Outlook for 2015. Estonia will hold parliamentary elections in March 2015. Political parties have recruited fresh faces to convey a message that political culture has changed. It is uncertain whether the RP‐SD coalition will last beyond March 2015 and whether recently established political parties meet the election threshold and enter parliament. As the crisis in Ukraine continues, national security will be the main topic of the campaign. The economic problems of the Baltic Sea region will also feature as an issue.

National Democratic Governance 1.00-7.00 pts0-7 pts
Considers the democratic character of the governmental system; and the independence, effectiveness, and accountability of the legislative and executive branches. 5.756 7.007

During the year, Estonia’s political class reshuffled its coalition partners, and political parties prepared for parliamentary elections scheduled for March 2015. On 4 March 2014, Prime Minister Andrus Ansip of the Reform Party (RP) resigned from office, announcing his candidacy for the upcoming European Parliament (EP) elections.1 His departure ended the coalition government of RP and the Pro Patria-Res Publica Union (PPRPU). The news did not come as complete surprise, however, since Ansip had announced a year earlier that he would not run for the post again.

Siim Kallas, former RP leader and seasoned heavy-weight in Estonian politics, expressed his readiness to form a new government with the Social Democrats (SD) but withdrew after journalists criticized his work as president of Estonia’s central bank and characterized his candidacy as a cosmetic reshuffle.2 After considering other candidates, RP nominated a young politician, Taavi Rõivas, who was serving as minister of social affairs at the time. President Toomas Hendrik Ilves appointed Rõivas on 26 March, and RP and SD formed a new government with 52 out of 101 seats in the parliament.

Rõivas made several changes to the composition of the cabinet. He abolished the Ministry of Regional Affairs and created separate administrative fields for the Minister of Economic Affairs and Infrastructure and Minister of Foreign Trade and Entrepreneurship. He also split the portfolio of the Minister of Social Affairs into the Minister of Social Protection and the Minister of Health and Work Affairs to manage the execution of political priorities more easily.

Quite a few ministers have changed during the year. In October, Finance Minister Jürgen Ligi was accused of using inappropriate language on social media. Ligi had commented on the ethnicity of Education Minister Jevgeni Ossinovski, the first Estonian minister with a Russian background since independence.3 Ligi apologized and, under intense public pressure, resigned in October.4 Following the decision of Minister for Foreign Affairs Urmas Paet to run for a seat in the European Parliament, Keit Pentus-Rosimannus, former minister for the environment, replaced him in November, while Mati Raidma, a deputy with no government experience, took on the environment portfolio. Rõivas’s government is extraordinary since it has the highest percentage of women (43 percent) in the cabinet since Estonia became an independent state.5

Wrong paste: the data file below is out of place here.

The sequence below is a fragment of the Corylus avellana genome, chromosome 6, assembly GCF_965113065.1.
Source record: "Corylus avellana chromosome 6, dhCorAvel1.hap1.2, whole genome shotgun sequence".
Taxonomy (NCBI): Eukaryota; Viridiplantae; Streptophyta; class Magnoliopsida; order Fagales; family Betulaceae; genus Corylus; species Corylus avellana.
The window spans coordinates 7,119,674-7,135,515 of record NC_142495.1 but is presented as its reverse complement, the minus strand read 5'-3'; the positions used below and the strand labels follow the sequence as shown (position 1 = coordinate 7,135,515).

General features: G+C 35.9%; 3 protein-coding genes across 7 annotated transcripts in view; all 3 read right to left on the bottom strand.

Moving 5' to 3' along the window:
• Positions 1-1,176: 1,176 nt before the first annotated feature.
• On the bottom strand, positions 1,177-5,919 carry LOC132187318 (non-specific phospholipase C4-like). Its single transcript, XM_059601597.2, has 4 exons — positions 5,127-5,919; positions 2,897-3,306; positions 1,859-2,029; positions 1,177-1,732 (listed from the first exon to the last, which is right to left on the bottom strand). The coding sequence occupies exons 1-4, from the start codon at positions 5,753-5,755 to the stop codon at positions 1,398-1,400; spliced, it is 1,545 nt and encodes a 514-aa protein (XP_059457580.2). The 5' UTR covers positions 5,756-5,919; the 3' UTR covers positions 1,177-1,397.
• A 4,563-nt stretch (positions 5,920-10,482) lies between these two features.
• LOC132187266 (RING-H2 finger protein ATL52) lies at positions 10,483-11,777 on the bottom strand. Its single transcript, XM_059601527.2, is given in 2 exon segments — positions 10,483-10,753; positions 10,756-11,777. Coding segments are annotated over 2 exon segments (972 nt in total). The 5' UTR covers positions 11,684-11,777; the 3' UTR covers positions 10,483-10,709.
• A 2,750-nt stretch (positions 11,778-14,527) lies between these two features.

In contrast to Ansip’s government, which had been criticized for being unresponsive to public needs, the RD–SD coalition has paid in its communication more attention to the quality of democracy. There was a separate chapter on democracy and engagement in the coalition agreement, and Rõivas has emphasized transparency, flexibility, and cooperation between government and citizens as important values.6 Partly because of this, trust toward the government has increased. At the end of 2013, 38 percent of Estonians said that they tended to trust the government and 58 percent said they did not. By the end of 2014, the corresponding figures were respectively 51 percent and 32 percent.7

The era of Rõivas, the youngest government leader in the European Union, began a “generational change” in Estonian politics that has helped shake up what Estonians saw as a stagnant political landscape. Persons without political experience have entered national politics, and members of the old guard have established new political parties.8 One former RP member, Kristiina Ojuland, founded Party of People's Unity (PPU). A former PPRPU member, Andres Herkel, founded the Estonian Free Party (EFP).

The struggle for power positions has been observable within and among parties. In October, Center Party (CP) board member Jüri Ratas nominated Vice Chairman Kadri Simson for the leadership of CP instead of its long-term chairman, Edgar Savisaar. His nomination, which would have marked a new era for CP and Estonian politics, did not find enough support. At the end of October, Erik-Niiles Kross, one of the leading figures of PPRPU, and Yoko Alender, a well-known public figure in Estonia, quit PPRPU and joined RP.

From the beginning, the coalition faced many sensitive issues. The conflict in Ukraine and Estonia’s relationship with Russia were on the agenda throughout the year. Journalists and civil society organizations claimed that the government was mishandling reform of the disability system, while organizations representing people with special needs called for more dialogue. The Cohabitation Act and the right to register a partnership between persons of the same sex brought people out to the streets and provoked intense debate in the parliament.9 Both bills passed, despite significant opposition within the parliament and among some civil society organizations.